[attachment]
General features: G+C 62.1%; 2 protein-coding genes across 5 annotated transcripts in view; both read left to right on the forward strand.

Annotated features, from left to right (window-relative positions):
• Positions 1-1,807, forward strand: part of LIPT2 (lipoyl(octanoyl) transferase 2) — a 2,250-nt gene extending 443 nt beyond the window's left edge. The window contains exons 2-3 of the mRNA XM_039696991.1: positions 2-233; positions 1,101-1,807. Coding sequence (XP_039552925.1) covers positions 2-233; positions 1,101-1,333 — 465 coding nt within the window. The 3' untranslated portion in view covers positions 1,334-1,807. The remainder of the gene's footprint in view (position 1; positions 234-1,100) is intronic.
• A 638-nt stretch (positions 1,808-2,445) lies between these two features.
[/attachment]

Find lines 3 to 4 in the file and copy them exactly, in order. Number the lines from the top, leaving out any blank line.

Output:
• Positions 1-1,807, forward strand: part of LIPT2 (lipoyl(octanoyl) transferase 2) — a 2,250-nt gene extending 443 nt beyond the window's left edge. The window contains exons 2-3 of the mRNA XM_039696991.1: positions 2-233; positions 1,101-1,807. Coding sequence (XP_039552925.1) covers positions 2-233; positions 1,101-1,333 — 465 coding nt within the window. The 3' untranslated portion in view covers positions 1,334-1,807. The remainder of the gene's footprint in view (position 1; positions 234-1,100) is intronic.
• A 638-nt stretch (positions 1,808-2,445) lies between these two features.